IBM unveils TV set-top box design kit

IBM has introduced the set-top box in a box. That is, a tightly-itegrated television set-top box design kit that combines hardware and software components in one package and is the first step in the company's plan to develop a custom chip that blends set-top box functions on a single sliver of silicon.

IBM has introduced a television set-top box design kit that combines hardware and software components in one package. The tightly integrated design is the first step in the company's plan to develop a custom chip that blends set-top box functions on a single sliver of silicon.

The new set-top box design kit, and eventually the single-chip solution, will be sold to equipment manufacturers who will add their own customised functions. The set-top box reference design kit is available for demonstration immediately, with general availability scheduled for June at a price of US$7,500.

The kit integrates all the hardware and software needed to build a set-top box. It works with cable television systems or satellite services, including EchoStar, AlphaStar and Canal+. Manufacturers can easily customise the design to provide online gaming, shopping, web browsing and other premium services, IBM says.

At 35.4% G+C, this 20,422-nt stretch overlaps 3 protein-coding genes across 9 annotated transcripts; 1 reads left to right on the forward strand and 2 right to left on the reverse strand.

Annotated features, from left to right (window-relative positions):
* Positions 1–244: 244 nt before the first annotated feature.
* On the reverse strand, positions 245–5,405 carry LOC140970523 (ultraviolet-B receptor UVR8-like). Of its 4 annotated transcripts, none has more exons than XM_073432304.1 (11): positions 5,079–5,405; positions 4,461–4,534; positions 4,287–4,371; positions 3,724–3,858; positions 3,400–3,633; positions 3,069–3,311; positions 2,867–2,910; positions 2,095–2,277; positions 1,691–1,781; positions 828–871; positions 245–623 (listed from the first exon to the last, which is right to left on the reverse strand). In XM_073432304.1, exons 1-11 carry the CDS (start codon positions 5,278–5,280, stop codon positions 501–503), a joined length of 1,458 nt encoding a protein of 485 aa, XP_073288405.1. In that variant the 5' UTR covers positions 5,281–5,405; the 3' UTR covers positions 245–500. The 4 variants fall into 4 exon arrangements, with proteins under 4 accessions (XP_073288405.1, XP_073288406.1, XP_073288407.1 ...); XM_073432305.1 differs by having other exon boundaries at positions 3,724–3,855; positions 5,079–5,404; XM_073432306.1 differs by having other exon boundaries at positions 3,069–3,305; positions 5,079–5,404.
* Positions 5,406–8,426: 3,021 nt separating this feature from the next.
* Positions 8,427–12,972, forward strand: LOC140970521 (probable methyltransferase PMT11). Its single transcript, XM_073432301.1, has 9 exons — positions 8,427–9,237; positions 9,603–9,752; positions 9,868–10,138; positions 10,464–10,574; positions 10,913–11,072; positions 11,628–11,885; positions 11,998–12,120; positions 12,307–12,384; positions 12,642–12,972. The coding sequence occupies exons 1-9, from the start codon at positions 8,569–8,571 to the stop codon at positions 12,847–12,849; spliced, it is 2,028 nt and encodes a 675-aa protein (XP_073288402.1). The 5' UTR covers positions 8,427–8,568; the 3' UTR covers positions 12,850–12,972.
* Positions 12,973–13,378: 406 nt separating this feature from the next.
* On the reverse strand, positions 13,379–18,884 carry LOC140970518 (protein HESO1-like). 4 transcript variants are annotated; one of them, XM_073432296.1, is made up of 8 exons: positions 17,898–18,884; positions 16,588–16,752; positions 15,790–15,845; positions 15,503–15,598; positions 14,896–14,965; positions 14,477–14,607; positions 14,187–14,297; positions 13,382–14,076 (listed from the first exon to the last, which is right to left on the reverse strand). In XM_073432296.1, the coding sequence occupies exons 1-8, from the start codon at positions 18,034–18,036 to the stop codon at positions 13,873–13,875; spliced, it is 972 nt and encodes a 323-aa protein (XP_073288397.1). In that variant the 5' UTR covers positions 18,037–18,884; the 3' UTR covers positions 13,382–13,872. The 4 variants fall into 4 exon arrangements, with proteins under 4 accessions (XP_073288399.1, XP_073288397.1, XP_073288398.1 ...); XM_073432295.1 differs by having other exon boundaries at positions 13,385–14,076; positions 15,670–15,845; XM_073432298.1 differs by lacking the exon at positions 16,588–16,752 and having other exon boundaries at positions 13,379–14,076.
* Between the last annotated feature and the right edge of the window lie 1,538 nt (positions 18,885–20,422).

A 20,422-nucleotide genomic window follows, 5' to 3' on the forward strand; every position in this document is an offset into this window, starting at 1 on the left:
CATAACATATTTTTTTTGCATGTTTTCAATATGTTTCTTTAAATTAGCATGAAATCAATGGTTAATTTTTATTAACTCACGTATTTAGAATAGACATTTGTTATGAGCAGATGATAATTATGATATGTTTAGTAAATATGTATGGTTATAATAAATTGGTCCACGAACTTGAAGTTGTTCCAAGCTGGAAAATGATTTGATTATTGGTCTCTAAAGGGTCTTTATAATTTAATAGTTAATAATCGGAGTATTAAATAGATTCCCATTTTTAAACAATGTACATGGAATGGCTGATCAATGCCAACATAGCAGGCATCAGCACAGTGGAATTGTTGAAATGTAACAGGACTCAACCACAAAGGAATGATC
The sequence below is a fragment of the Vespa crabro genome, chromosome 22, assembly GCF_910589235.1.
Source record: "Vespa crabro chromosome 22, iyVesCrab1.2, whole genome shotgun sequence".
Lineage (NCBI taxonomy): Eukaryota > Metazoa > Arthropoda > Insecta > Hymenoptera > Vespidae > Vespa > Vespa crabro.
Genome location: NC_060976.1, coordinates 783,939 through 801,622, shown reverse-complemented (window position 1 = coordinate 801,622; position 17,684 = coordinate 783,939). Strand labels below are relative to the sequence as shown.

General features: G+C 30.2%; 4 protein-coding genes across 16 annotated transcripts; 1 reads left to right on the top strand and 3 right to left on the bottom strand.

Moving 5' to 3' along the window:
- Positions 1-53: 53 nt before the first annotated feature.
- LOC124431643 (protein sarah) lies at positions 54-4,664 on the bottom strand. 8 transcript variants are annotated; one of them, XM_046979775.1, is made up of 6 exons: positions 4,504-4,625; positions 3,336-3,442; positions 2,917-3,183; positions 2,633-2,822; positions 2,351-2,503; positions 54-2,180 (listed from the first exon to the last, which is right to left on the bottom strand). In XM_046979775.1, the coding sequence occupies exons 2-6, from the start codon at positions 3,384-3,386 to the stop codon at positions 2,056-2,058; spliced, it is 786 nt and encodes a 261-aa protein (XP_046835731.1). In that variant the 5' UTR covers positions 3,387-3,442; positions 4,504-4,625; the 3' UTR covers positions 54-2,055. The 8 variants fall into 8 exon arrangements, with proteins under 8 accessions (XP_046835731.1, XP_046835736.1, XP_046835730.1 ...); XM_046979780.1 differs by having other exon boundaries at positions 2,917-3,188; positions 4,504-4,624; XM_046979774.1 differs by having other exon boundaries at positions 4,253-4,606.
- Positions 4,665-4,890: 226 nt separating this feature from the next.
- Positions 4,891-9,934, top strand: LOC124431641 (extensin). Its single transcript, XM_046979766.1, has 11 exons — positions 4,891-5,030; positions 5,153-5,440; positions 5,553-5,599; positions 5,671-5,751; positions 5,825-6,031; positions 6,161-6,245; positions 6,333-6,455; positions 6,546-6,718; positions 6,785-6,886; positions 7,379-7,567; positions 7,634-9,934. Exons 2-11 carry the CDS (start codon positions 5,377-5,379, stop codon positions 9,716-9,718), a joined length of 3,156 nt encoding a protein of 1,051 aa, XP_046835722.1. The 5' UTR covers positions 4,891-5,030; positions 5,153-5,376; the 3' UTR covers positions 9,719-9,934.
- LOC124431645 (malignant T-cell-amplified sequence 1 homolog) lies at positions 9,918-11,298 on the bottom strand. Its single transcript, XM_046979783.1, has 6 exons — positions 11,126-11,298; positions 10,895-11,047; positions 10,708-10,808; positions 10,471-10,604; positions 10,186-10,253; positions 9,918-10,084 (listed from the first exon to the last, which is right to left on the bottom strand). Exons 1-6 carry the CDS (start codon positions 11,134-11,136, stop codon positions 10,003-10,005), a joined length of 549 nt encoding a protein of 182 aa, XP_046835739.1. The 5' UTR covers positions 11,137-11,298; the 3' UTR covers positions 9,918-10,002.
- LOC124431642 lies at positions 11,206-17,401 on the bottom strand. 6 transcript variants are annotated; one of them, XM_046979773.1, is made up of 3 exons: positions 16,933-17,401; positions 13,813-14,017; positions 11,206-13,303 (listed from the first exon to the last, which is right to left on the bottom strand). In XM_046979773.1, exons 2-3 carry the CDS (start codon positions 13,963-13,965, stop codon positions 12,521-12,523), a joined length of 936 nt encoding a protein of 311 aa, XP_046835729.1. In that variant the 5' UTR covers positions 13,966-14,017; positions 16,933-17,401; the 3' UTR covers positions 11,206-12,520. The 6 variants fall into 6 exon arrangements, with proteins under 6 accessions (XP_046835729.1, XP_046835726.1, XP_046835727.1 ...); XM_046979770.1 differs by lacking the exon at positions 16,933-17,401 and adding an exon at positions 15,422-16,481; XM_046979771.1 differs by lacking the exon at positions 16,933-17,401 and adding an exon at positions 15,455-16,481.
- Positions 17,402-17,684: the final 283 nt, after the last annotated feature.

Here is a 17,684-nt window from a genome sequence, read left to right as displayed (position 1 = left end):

Thomson Consumer Electronics and Tatung Co. have already selected various IBM solutions - all based on PowerPC chips - to power their upcoming set-top boxes. The all-in-one reference design offers a new way for service providers and manufacturers to get products to market quickly.

Separately, Microware Systems Corp. said that its DAVID (Digital Audio/Video Interactive Decoder) and OS-9-based development tools will support IBM's set-top box reference platform.

IBM becomes the latest in a growing list of manufacturers getting into development of set-top boxes. According to market researcher Dataquest, semiconductor sales into the digital set-top-boxes market is expected to rise from $575 million in 1995 to $4.4 billion by 2001, with more than 30 million digital set-top boxes to be in homes worldwide by 2000.

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